In this unit will investigate how a client assessment procedure is developed. Opportunity is provided to learn about the protocols in herbal medicine practice, how to select the correct therapeutic remedy through investigation of criteria, assessment of the impact of the herbs on individual clients, and what kinds of influencing factors need to be considered. Specific actions of herbs and how to apply models/ approaches of herbal medicine to therapeutic contexts is explored. Dosage, dose adjustments, formulation and prescribing are learned with units of measurement.
Unit 6: Body systems part 1 - Cardiovascular, respiratory and musculoskeletal
You will explore structure, basic physiology and function of each of these anatomical systems is studied in order to identify common disorders and ailments that affect each, e.g. asthma, respiration and lung functions, . This learning can then be applied to help the herbal practitioner. It is not expected that every detail of this module is memorised, as one becomes more experienced, one will be able to prescribe and make recommendations naturally, confidently and easily.
Unit 7: Body systems part 2 - Digestive, immune, endocrine
Here you will gain knowledge of the aim of this module is exactly the same as the previous and next module. Also immunity is covered in detail. Common illnesses range from stomach ache, indigestion, ulcers to irritable bowel syndrome to Diabetes and other hormone-related illnesses/ disorders.
Unit 8: Body systems part 3 - Central nervous, urinary, reproductive, skin
This module looks at the internal and external environment of the body. Once these system are studied and their associated disorders met, Herbal medicine can be used to treat anything from haemorrhages, to nerve damage, epilepsy, Dementia, Herpes, Impetigo, Eczema, acne, hypertension, renal failure, and a host of disorders and diseases related to Inheritance and the reproductive system.
Unit 9: Special groups
General looking at groups whom herbal medicine in not suitable such as the elderly. These are generally the elderly and the young. Here specific conditions such as childhood illnesses, diseases of the elderly are explored and considered in relation to herbal medicine practice such as doses and associated difficulties in use as, for example the skin is more sensitive.
Unit 10: Materia Medica
For any application there are special groups in society for whom the ‘norm’ does not apply. These are generally the elderly and the young. Here specific conditions such as childhood illnesses, diseases of the elderly are explored and considered in relation to herbal medicine practice such as doses and associated difficulties in use as, for example the skin is more sensitive. Therefore issue like ageing are considered and how they affect treatment. Also the most common disorders affecting these special groups will be addressed.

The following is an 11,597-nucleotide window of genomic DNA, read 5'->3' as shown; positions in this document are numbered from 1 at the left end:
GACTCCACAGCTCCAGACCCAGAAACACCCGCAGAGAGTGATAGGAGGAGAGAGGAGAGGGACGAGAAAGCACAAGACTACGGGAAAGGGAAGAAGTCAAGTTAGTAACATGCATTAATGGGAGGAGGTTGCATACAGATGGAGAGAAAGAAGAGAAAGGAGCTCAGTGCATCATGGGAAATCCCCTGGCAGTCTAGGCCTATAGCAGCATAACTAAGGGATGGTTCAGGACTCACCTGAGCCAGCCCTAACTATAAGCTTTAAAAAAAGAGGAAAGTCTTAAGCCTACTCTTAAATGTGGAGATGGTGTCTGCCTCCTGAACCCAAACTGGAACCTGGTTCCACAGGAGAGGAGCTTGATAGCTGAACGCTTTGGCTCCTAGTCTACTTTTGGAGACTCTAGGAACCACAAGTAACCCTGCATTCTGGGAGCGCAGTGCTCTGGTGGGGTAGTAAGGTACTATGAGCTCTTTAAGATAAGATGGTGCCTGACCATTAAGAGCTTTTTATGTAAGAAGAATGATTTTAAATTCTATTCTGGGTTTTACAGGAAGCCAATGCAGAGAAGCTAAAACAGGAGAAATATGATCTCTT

The coursework is assessed through continuous assessment with no formal exit examinations. Through assessment you will cover certain criteria such as:
Theoretical Knowledge/ Understanding
Integration of Theory and Practice.
The course has TWO Tutor Marked Assignment (TMA); which are graded: Pass or Fail. The grading procedure if Pass or Fail. Your grade will depend upon if the criteria set ha been met and the decision of your tutor. If you Fail an assessment you have the opportunity to amend where your tutor has highlighted and resubmit.
Study Hours (Per Unit)
Approximately: 20 hours personal study time per unit, which is supported by the ODL Course Tutor, but we greatly encouraged students to access support from their tutor throughout the course.
The whole course MUST be completed and both assignments graded PASS to gain the
“Oxford Learning College Level Three Diploma in Herbal Medicine”
Course Fee: £850.00 Fees can be paid by instalments.
Entry to this level three course requires that potential students have gained GCSE/IGCSE or equivalent qualifications and have, good English oral, reading and writing skills.
Advice on enrolment and guidance of prior learning (APL) can be obtained through out contact centre. The course is a rolling programme and can be started at any point in the year. Successful students can go on to Higher Education, including remaining as students at OLC to complete courses in our portfolio of higher awards.
This course has been developed by the College’s professional team of tutors to meet the needs of sector based employers and employees. It is also part of the College’s validated level three Diplomas’, recognised internationally, as verified and moderated Centre for Interactive Education (CIE) and ABC Awards. Further details of our accreditations are provided on our website.